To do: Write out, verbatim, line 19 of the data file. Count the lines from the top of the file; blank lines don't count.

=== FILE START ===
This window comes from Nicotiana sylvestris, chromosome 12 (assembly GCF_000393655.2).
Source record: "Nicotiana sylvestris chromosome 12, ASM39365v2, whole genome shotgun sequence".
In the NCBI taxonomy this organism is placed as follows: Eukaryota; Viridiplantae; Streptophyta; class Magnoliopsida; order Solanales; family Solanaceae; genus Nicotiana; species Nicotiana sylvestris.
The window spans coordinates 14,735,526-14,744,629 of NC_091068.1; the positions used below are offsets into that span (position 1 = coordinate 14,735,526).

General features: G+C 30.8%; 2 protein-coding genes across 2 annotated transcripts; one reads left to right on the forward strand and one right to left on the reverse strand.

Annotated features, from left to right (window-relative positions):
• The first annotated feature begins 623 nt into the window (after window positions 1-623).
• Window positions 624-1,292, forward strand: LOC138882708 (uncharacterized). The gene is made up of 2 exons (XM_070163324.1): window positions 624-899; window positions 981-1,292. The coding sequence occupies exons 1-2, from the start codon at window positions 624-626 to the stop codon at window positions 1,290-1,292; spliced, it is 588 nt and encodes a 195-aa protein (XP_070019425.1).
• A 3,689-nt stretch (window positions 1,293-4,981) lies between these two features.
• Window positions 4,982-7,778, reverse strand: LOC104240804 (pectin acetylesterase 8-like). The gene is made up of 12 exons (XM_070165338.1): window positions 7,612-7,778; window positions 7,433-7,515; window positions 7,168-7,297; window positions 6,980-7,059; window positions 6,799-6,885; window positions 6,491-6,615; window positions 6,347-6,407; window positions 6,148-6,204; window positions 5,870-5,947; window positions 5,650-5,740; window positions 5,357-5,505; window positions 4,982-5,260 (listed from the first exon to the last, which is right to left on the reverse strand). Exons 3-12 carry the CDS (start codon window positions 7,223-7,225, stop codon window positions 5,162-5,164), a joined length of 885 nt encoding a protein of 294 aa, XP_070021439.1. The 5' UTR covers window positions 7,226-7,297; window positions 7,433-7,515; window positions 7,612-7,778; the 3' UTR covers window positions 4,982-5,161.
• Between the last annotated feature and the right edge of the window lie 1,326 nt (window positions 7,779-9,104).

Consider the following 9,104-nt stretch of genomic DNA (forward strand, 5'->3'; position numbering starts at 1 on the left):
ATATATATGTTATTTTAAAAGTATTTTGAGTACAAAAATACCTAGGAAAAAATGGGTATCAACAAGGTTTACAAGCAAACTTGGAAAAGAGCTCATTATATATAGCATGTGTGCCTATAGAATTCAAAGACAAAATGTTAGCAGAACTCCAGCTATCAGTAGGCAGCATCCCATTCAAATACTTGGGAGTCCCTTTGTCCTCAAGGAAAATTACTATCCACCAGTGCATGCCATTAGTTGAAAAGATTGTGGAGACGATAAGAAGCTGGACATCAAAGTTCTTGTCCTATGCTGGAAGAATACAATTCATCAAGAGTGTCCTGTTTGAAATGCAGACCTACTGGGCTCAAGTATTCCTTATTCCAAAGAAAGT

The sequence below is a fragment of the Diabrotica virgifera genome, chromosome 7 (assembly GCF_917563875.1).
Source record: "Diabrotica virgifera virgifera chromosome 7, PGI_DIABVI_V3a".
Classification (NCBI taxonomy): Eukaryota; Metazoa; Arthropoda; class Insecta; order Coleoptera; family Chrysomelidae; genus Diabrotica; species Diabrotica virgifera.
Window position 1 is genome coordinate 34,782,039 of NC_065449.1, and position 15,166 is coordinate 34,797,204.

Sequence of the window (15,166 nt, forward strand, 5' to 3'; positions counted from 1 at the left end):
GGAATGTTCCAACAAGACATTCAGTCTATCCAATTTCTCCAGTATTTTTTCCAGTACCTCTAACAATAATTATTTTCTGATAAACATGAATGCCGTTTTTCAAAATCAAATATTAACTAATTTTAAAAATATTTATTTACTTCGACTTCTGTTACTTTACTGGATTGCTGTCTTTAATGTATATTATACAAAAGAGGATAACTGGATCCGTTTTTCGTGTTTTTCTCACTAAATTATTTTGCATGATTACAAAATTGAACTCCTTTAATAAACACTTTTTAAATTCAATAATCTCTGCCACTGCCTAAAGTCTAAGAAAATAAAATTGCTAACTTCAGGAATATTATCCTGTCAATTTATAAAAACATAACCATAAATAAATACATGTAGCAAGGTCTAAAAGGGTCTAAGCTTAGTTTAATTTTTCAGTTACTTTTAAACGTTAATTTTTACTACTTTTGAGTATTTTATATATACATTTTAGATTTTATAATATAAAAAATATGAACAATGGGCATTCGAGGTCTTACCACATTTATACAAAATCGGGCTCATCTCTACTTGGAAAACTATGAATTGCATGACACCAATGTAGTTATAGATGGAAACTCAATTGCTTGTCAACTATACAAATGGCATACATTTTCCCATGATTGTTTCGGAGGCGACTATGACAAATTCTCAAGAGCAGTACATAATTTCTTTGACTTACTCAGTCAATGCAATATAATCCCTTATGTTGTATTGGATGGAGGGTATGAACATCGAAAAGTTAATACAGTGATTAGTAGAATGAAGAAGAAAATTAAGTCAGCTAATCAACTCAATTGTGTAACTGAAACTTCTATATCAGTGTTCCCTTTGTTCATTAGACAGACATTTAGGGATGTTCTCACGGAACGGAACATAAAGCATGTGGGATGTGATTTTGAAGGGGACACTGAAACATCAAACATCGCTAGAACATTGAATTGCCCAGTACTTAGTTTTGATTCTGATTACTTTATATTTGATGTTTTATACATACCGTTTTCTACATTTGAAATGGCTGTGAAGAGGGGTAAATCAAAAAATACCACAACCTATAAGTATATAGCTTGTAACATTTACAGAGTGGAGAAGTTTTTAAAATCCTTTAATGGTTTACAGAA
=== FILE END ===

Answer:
GGAATGTTCCAACAAGACATTCAGTCTATCCAATTTCTCCAGTATTTTTTCCAGTACCTCTAACAATAATTATTTTCTGATAAACATGAATGCCGTTTTTCAAAATCAAATATTAACTAATTTTAAAAATATTTATTTACTTCGACTTCTGTTACTTTACTGGATTGCTGTCTTTAATGTATATTATACAAAAGAGGATAACTGGATCCGTTTTTCGTGTTTTTCTCACTAAATTATTTTGCATGATTACAAAATTGAACTCCTTTAATAAACACTTTTTAAATTCAATAATCTCTGCCACTGCCTAAAGTCTAAGAAAATAAAATTGCTAACTTCAGGAATATTATCCTGTCAATTTATAAAAACATAACCATAAATAAATACATGTAGCAAGGTCTAAAAGGGTCTAAGCTTAGTTTAATTTTTCAGTTACTTTTAAACGTTAATTTTTACTACTTTTGAGTATTTTATATATACATTTTAGATTTTATAATATAAAAAATATGAACAATGGGCATTCGAGGTCTTACCACATTTATACAAAATCGGGCTCATCTCTACTTGGAAAACTATGAATTGCATGACACCAATGTAGTTATAGATGGAAACTCAATTGCTTGTCAACTATACAAATGGCATACATTTTCCCATGATTGTTTCGGAGGCGACTATGACAAATTCTCAAGAGCAGTACATAATTTCTTTGACTTACTCAGTCAATGCAATATAATCCCTTATGTTGTATTGGATGGAGGGTATGAACATCGAAAAGTTAATACAGTGATTAGTAGAATGAAGAAGAAAATTAAGTCAGCTAATCAACTCAATTGTGTAACTGAAACTTCTATATCAGTGTTCCCTTTGTTCATTAGACAGACATTTAGGGATGTTCTCACGGAACGGAACATAAAGCATGTGGGATGTGATTTTGAAGGGGACACTGAAACATCAAACATCGCTAGAACATTGAATTGCCCAGTACTTAGTTTTGATTCTGATTACTTTATATTTGATGTTTTATACATACCGTTTTCTACATTTGAAATGGCTGTGAAGAGGGGTAAATCAAAAAATACCACAACCTATAAGTATATAGCTTGTAACATTTACAGAGTGGAGAAGTTTTTAAAATCCTTTAATGGTTTACAGAA